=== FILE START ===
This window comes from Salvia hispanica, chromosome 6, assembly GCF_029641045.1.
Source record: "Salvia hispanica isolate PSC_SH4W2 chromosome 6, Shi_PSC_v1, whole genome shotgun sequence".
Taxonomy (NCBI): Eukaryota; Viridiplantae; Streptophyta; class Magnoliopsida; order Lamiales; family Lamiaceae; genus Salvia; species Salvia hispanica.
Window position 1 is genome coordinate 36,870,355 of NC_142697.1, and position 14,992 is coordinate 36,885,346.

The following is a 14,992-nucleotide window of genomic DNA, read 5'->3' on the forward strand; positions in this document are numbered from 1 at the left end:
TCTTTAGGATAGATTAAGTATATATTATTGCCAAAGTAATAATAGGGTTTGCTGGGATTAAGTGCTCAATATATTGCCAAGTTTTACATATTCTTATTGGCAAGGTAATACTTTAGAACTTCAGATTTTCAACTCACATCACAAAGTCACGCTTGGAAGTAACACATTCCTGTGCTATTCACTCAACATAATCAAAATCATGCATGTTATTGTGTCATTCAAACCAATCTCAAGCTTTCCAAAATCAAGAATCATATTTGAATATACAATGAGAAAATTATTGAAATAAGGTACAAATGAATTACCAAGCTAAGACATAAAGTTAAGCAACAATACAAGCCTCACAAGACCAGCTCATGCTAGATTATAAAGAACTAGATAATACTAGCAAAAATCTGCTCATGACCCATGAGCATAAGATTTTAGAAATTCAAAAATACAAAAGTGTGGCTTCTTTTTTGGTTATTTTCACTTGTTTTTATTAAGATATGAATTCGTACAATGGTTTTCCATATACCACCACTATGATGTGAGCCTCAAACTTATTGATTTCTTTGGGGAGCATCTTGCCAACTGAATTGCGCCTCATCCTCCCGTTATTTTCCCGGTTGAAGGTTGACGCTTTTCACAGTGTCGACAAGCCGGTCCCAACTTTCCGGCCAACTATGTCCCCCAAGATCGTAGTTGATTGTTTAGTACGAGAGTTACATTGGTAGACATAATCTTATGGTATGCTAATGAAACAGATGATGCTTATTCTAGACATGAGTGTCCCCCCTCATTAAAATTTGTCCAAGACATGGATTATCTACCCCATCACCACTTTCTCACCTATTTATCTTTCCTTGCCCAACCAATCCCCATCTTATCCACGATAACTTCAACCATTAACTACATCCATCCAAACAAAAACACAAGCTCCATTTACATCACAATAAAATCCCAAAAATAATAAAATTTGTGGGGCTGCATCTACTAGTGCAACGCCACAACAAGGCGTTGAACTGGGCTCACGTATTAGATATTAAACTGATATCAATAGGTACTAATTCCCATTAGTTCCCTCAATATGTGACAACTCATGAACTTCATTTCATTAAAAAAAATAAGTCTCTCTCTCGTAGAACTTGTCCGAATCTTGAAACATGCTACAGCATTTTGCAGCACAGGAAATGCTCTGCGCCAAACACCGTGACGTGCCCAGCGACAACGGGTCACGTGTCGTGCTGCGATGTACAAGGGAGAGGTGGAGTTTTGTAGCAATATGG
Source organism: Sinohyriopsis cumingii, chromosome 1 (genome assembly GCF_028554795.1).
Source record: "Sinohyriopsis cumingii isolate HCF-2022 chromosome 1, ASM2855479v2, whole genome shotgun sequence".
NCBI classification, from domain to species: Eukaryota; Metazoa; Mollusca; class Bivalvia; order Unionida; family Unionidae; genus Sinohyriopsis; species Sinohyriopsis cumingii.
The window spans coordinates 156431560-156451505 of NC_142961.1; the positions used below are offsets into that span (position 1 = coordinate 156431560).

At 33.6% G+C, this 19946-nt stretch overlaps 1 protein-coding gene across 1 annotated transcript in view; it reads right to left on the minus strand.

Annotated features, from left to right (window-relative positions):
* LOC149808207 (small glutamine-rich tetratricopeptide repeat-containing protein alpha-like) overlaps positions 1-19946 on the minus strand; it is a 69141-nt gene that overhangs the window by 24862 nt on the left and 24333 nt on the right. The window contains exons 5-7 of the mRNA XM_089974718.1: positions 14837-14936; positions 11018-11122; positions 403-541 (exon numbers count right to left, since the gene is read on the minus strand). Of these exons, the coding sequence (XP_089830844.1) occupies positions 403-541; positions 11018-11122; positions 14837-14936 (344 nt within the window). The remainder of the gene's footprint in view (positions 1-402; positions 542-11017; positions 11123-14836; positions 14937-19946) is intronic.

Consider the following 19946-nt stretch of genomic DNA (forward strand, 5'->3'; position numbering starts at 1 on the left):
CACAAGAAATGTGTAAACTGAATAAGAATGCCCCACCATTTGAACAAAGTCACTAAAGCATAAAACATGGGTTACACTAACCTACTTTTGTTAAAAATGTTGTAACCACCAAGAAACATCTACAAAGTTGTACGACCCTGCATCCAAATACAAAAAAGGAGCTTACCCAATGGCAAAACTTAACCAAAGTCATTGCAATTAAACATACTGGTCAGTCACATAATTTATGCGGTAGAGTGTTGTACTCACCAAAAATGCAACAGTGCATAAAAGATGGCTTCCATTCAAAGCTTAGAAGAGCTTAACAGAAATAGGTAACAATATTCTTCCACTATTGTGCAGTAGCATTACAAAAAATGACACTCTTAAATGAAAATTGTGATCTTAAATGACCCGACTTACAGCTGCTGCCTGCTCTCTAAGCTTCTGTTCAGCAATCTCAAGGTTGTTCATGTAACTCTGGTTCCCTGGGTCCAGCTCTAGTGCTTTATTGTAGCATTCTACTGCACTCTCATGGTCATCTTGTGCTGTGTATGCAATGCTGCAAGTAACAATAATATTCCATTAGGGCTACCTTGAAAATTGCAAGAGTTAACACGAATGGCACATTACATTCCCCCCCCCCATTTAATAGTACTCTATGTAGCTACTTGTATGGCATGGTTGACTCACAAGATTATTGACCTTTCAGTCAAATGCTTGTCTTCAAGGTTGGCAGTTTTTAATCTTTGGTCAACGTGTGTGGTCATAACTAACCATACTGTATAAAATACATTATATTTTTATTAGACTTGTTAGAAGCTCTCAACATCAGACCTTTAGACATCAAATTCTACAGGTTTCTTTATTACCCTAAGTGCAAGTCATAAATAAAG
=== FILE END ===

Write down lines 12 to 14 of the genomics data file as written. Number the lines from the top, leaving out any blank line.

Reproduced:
Annotated features, from left to right (window-relative positions):
* LOC149808207 (small glutamine-rich tetratricopeptide repeat-containing protein alpha-like) overlaps positions 1-19946 on the minus strand; it is a 69141-nt gene that overhangs the window by 24862 nt on the left and 24333 nt on the right. The window contains exons 5-7 of the mRNA XM_089974718.1: positions 14837-14936; positions 11018-11122; positions 403-541 (exon numbers count right to left, since the gene is read on the minus strand). Of these exons, the coding sequence (XP_089830844.1) occupies positions 403-541; positions 11018-11122; positions 14837-14936 (344 nt within the window). The remainder of the gene's footprint in view (positions 1-402; positions 542-11017; positions 11123-14836; positions 14937-19946) is intronic.

Consider the following 19946-nt stretch of genomic DNA (forward strand, 5'->3'; position numbering starts at 1 on the left):